post highlighted the Canadian Lesbian and Gay Archive and the second installment focused on the Gardiner Museum.
Established in 1961, the American Folk Art Museum is dedicated to the display, preservation, and interpretation of traditional folk art and contemporary self-taught artists from the United States and internationally. The museum hold folk art items from the eighteenth century to the present.
Contemporary Center highlights recent works of art and culture which reflect the ongoing tradition of self-taught artistry in the United States. The Center presents lectures, symposia, and
special events. A portion of the Center's contemporary works can be
Other than the unique items in the collection, the factor which makes the American Folk Art Museum stand apart is the museum's commitment to outreach and educational programming. The Museum has an extensive collection focused lecture, tour, and workshop schedule. Other outreach initiatives include hands on DIY craft sessions, guitar afternoons, and free music Fridays.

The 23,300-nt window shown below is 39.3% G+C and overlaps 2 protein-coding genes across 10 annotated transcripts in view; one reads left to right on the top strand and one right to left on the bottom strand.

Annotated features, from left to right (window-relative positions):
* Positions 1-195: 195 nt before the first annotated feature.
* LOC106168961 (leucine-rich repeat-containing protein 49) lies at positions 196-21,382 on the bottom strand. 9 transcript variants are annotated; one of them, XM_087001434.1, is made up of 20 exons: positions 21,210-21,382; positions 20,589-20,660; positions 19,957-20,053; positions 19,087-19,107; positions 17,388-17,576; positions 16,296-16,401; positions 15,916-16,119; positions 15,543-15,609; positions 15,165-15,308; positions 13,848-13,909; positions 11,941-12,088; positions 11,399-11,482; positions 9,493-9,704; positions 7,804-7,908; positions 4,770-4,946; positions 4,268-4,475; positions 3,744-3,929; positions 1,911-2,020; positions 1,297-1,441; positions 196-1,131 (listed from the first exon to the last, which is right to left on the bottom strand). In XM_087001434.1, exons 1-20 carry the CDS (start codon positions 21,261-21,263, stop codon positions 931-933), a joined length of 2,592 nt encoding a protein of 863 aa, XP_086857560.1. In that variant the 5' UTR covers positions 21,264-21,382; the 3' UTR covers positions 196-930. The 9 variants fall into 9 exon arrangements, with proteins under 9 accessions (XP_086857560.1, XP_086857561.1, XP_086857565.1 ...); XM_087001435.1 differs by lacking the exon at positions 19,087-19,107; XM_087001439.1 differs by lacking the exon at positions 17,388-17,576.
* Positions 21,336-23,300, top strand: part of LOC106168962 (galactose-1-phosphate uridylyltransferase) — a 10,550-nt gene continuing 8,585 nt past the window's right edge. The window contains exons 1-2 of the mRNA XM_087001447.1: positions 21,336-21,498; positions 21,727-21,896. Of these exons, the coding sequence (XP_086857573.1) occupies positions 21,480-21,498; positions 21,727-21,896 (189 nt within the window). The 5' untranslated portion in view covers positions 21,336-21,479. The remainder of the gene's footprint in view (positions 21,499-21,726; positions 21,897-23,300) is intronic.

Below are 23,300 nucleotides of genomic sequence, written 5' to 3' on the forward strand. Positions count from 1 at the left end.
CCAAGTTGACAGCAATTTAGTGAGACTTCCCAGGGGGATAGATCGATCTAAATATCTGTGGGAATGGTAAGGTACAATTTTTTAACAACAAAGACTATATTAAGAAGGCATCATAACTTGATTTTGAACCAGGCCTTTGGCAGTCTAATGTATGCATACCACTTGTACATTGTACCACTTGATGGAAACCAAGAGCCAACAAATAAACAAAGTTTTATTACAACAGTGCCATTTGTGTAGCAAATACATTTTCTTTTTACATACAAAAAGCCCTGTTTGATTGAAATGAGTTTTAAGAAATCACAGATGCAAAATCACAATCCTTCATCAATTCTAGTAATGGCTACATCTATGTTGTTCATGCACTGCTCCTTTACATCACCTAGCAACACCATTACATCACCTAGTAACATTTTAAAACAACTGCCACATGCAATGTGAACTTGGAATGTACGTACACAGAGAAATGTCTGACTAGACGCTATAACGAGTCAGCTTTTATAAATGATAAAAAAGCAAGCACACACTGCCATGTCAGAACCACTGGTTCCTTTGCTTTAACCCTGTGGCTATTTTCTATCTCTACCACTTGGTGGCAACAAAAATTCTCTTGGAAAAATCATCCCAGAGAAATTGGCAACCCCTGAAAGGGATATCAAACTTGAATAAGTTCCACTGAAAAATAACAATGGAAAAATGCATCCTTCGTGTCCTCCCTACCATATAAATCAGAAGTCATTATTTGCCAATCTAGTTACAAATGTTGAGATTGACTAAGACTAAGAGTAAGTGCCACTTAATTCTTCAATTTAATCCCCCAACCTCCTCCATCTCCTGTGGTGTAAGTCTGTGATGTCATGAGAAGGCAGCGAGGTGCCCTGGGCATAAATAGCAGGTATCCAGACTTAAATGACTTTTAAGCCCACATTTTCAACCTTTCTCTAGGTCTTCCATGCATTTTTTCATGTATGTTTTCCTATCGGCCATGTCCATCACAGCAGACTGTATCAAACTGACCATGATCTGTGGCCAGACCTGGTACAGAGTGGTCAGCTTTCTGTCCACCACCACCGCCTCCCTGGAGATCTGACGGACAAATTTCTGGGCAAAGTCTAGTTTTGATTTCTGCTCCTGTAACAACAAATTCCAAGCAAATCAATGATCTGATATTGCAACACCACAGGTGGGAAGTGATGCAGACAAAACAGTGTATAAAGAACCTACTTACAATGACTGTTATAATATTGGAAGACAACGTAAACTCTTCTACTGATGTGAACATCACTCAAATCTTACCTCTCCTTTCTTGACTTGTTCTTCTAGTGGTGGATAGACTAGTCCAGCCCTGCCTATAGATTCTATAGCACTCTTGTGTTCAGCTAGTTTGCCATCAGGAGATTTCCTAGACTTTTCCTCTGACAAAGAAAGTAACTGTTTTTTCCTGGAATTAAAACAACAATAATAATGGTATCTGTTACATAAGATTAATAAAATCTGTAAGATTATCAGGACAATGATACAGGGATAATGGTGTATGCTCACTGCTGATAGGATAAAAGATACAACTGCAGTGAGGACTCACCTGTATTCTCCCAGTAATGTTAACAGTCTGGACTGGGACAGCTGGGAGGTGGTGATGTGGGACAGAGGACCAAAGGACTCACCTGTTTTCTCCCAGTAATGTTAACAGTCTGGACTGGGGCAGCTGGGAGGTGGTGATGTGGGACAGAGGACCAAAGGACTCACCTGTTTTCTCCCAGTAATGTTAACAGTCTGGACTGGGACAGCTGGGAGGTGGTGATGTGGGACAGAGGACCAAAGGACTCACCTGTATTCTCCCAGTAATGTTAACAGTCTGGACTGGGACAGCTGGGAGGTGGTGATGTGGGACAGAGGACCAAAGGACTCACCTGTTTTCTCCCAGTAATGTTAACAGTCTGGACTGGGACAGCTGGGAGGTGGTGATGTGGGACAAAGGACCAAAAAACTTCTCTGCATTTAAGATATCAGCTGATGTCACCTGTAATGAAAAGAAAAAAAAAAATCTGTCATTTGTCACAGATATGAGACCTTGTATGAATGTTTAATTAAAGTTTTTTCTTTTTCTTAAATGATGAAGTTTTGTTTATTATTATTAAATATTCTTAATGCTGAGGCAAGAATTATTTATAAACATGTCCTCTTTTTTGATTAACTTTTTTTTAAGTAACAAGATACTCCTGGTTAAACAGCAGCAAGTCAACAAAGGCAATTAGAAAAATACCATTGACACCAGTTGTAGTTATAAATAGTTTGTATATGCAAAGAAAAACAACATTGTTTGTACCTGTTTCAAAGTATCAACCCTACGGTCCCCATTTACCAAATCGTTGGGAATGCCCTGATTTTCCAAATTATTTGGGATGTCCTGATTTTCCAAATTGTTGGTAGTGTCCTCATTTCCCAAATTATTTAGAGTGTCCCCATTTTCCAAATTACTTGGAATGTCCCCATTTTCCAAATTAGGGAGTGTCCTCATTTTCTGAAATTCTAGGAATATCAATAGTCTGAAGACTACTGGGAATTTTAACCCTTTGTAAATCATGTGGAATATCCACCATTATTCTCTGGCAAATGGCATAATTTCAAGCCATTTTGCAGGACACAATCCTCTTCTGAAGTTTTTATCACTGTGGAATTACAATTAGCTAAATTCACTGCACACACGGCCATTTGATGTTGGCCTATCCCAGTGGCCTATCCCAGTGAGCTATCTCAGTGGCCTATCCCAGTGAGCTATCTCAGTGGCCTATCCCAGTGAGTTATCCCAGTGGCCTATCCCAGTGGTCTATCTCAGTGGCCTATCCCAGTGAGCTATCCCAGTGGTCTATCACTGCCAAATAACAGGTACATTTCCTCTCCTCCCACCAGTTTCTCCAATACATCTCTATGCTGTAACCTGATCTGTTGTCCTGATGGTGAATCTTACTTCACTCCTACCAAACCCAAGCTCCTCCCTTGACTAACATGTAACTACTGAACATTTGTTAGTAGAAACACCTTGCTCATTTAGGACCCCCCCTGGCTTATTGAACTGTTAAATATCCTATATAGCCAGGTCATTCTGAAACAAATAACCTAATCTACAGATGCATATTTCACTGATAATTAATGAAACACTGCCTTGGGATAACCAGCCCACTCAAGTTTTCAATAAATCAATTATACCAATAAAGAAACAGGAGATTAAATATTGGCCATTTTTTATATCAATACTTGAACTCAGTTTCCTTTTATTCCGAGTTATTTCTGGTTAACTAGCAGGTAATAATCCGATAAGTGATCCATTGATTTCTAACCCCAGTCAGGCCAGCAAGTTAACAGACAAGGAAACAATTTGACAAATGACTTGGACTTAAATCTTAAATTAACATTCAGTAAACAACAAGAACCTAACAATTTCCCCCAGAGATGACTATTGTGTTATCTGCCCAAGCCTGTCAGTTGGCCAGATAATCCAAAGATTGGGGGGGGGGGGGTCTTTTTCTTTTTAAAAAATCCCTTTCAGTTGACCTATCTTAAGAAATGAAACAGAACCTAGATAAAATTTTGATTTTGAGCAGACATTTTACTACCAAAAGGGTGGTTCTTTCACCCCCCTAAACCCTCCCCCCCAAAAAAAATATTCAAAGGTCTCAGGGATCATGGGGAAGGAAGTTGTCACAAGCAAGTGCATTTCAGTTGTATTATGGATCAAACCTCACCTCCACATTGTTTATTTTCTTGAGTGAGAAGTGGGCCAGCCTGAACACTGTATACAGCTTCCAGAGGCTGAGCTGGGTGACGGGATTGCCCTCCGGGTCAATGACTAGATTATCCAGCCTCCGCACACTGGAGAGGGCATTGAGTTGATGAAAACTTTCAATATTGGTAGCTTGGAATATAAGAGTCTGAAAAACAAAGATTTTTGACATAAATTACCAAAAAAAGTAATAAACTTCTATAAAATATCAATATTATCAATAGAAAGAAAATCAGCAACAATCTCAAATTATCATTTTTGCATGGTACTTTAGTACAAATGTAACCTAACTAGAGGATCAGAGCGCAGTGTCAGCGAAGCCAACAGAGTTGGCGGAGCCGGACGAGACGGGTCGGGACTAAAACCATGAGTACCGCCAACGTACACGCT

image gallery. Additionally, in the past the Museum has produced some exhibit specific apps and digital promotions. The "Infinite Variety: Three Centuries of Red and White Quilts" app is an interesting example of an app allowing remote access to an exhibit.
Overall, the abundance of digital resource and research potential provided by the American Folk Art Museum left me longing for a Canadian equivalent. The Canadian Museum of Civilization does collect Canadian Folk art, however at the moment that collection isn't overly accessible in a digital format.
Photo credit: joevare, cliff1066, and Steve and Sara,